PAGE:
She was a single mother of 10 children, living in poverty, when she became the first Native American graduate of the nursing program at Lane Community College in 1972. She eventually became an alcohol rehabilitation counselor for the Siletz, joining the tribe's effort to regain federal recognition in 1977.
Harrison returned to her father's tribal home at Grand Ronde and was instrumental in her second Restoration effort in 1983. She testified before Congress, along with a son and daughter.
She served on the Tribal Council at Grand Ronde from April 1984 through September 2001, never losing an election. She was the first woman elected council chair, a position she held for six years.
Harrison helped guide the development of gaming as a revenue source to fund tribal educational, health and cultural efforts and the opening of Spirit Mountain Casino. She also worked to establish the Spirit Mountain Community Fund, a charitable foundation that has distributed more than $83 million to Oregon nonprofits since 1997.
Now in her 90s, she's still involved with the tribe.
First woman governor of Oregon
Barbara Roberts was elected governor of Oregon in November 1990, becoming not only the first woman governor of her state, but one of the first 10 female governors in the nation.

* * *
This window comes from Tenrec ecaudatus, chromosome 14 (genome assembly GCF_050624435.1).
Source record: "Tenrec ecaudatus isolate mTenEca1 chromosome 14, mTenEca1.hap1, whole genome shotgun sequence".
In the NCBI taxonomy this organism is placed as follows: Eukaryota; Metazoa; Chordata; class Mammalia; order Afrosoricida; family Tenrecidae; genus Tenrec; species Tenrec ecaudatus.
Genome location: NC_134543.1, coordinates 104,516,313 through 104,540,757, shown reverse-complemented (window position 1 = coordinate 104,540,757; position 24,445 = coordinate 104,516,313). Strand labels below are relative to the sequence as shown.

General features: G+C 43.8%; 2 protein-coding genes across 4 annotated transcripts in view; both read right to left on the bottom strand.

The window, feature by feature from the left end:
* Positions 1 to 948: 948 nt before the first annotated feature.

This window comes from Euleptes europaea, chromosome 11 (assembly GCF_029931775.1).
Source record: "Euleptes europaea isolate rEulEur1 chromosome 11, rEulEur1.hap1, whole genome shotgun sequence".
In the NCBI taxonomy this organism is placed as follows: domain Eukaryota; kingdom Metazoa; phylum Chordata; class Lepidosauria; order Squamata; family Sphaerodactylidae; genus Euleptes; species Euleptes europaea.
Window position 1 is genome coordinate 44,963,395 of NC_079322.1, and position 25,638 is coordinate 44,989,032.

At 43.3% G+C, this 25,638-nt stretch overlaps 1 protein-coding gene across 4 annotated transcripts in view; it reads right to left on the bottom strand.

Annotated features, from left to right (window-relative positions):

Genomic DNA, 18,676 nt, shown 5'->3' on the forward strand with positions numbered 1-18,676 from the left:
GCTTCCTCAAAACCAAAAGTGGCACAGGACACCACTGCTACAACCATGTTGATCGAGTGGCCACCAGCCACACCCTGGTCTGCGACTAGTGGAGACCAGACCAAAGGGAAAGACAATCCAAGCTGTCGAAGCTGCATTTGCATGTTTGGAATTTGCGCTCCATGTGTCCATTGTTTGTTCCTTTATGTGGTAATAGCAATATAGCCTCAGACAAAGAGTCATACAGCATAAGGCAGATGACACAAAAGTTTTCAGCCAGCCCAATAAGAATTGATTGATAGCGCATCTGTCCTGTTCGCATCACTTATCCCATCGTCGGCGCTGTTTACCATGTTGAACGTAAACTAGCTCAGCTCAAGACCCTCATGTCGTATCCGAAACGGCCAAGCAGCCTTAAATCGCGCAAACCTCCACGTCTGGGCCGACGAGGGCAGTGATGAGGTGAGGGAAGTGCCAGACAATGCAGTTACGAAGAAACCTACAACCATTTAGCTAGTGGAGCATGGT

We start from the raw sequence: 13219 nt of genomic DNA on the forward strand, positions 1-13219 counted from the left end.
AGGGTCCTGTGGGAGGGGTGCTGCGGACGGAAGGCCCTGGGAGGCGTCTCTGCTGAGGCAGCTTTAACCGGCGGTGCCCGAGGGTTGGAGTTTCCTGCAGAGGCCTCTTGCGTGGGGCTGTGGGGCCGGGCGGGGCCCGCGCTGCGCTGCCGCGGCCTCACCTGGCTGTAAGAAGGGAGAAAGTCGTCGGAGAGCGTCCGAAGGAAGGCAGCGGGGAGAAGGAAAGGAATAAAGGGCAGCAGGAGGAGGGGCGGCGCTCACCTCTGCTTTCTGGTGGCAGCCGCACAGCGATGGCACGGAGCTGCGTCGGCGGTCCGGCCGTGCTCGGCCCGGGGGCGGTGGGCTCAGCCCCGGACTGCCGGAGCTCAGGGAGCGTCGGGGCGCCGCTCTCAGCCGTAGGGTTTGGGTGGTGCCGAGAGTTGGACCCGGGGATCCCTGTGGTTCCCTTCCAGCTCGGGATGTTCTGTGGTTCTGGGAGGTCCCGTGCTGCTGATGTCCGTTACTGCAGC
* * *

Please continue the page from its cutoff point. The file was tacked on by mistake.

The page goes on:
The descendant of Oregon Trail pioneers and a fourth-generation Oregonian, she began her career in public service as an advocate for the educational rights of her autistic son. Her efforts resulted in one of the nation's first special-education laws.
She was elected to the Oregon House of Representatives in 1980, and in 1983 became the first woman to serve as majority leader. She served two terms as secretary of state, the first Democrat elected to the position in more than 100 years.
She also worked with her husband, state Sen. Frank Roberts, to campaign for Oregon's Death With Dignity Act. It passed a year after he died.
While governor, Oregon was recognized by Financial World magazine as the seventh-best-managed state in the nation. Her policies on tax reform and the timber industry were controversial, and she faced three unsuccessful recall efforts before deciding not to run for a second term.
Roberts took a position at Harvard University's Kennedy School of Government and later at Portland State University's Hatfield School of Government.
The state Human Services Building and an alternative high school are named in her honor in Salem. She lives in Portland.
First and only woman from Oregon to serve in the U.S. Senate
Maurine Neuberger remains the first and only woman from Oregon to serve in the U.S. Senate. She focused on environmental and health issues, sponsoring one of the first bills to require warning labels on cigarette packaging.
She was a teacher until deciding to join her husband, Richard, a state senator, in politics. She won a seat in the Oregon House of Representatives, and in 1951, they were the first married couple in the nation to serve in the same legislature.
She is best remembered for taking on the state's powerful dairy industry. Her well-publicized demonstration on the House floor — wearing an apron and showing how difficult it was to whip yellow food coloring into white margarine — led to the repeal of the state ban on colored margarine.